Since 2006 the CAF has been involved in teaching fieldwork techniques to the next generation of archaeologists in Northern Ireland through our annual undergraduate training excavation (GAP2039 Archaeological Excavation). In recent years the training excavation has taken place at Struell Wells, Co. Down (2012 and 2014) and Dundrum Castle, Co. Down (2013). Photos of the excavation at Struell can be viewed in our photo gallery. In 2009, 2010 and 2011 the training excavation took place at Dunluce Castle, Co. Antrim, in collaboration with Dr Colin Breen of the Centre for Maritime Archaeology (CMA), University of Ulster (UU), in a project funded by NIEA. The three seasons of fieldwork uncovered an abandoned 17th century village including a cobbled street and an extremely well-preserved house foundation. Among the artefacts found were numerous Scottish coins, English and German pottery, tobacco pipes, bottle and window glass, gaming pieces, a harp tuner, a Polish token and a fragment of a bone comb. The excavation was also open to the public through Northern Ireland Environment Agency's 'Archaeology Days'. In 2011 it was attended by a number of school children from local primary schools as well as a local historical society.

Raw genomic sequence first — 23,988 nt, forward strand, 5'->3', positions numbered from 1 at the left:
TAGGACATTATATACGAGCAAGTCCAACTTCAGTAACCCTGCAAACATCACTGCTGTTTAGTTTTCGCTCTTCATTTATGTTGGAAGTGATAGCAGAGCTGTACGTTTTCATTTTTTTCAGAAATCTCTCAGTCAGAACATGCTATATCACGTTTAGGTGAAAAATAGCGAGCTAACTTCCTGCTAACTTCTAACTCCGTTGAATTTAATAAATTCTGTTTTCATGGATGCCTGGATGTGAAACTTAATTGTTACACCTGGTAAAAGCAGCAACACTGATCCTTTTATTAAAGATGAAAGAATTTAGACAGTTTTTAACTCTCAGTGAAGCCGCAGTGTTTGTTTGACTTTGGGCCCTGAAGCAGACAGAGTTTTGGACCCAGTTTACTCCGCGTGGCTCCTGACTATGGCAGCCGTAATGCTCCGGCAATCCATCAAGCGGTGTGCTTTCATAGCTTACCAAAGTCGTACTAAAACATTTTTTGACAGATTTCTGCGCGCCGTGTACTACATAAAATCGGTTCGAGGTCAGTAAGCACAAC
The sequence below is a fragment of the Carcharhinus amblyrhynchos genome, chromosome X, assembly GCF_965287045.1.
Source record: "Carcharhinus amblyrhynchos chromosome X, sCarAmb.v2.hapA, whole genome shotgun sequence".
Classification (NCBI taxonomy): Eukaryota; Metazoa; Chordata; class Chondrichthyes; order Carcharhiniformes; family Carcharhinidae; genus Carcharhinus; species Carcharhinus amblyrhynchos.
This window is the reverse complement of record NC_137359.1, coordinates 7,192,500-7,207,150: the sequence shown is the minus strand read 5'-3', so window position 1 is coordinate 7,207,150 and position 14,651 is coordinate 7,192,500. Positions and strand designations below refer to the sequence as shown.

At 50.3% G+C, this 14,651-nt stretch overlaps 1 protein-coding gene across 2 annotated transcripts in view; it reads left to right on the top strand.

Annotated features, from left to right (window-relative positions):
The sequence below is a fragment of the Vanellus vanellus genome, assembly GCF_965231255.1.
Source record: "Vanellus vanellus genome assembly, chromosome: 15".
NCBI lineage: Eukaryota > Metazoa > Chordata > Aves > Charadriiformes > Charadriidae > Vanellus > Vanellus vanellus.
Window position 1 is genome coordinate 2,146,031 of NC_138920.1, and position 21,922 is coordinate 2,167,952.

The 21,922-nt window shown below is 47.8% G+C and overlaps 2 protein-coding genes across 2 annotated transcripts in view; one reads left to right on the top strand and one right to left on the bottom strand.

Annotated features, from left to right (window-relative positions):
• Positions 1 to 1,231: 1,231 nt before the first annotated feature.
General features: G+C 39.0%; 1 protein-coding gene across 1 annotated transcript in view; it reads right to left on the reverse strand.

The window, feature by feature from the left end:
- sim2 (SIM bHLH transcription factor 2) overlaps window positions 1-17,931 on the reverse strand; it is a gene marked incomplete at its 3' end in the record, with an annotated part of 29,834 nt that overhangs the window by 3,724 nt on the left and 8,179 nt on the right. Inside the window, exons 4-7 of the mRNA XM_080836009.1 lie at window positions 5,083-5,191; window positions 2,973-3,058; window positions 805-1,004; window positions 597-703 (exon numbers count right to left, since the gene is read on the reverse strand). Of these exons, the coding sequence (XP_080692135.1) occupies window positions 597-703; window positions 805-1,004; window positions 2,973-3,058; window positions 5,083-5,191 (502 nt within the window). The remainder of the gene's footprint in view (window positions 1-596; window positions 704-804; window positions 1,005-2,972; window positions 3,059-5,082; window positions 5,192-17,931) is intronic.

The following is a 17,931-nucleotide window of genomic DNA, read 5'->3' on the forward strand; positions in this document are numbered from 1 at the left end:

The CAF is also involved in the delivery of the Masters in Professional Archaeology which is led Dr Colm Donnelly and Dr Emily Murray. The course was first offered to students in the 2010/2011 academic year and has attracted more than double the number of students for the 2011/2012 academic year. In 2011 the Masters students had the opportunity to take part in the Irish-American Heritage Archaeological Program in conjunction with the University of Massachussets. To find out more about the most recent season of excavation visit the blog.